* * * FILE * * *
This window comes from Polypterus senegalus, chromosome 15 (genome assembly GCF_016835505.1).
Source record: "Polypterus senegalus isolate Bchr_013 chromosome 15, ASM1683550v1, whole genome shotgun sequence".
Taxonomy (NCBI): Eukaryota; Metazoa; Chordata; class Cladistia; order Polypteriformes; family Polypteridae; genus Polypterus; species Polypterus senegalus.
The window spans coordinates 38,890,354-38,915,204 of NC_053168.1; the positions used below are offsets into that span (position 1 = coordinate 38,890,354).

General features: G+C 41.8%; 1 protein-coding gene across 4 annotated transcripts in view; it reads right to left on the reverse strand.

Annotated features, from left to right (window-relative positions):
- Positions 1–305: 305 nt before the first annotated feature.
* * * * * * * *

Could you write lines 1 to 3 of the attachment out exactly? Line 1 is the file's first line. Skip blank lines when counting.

This window comes from Polypterus senegalus, chromosome 15 (genome assembly GCF_016835505.1).
Source record: "Polypterus senegalus isolate Bchr_013 chromosome 15, ASM1683550v1, whole genome shotgun sequence".
Taxonomy (NCBI): Eukaryota; Metazoa; Chordata; class Cladistia; order Polypteriformes; family Polypteridae; genus Polypterus; species Polypterus senegalus.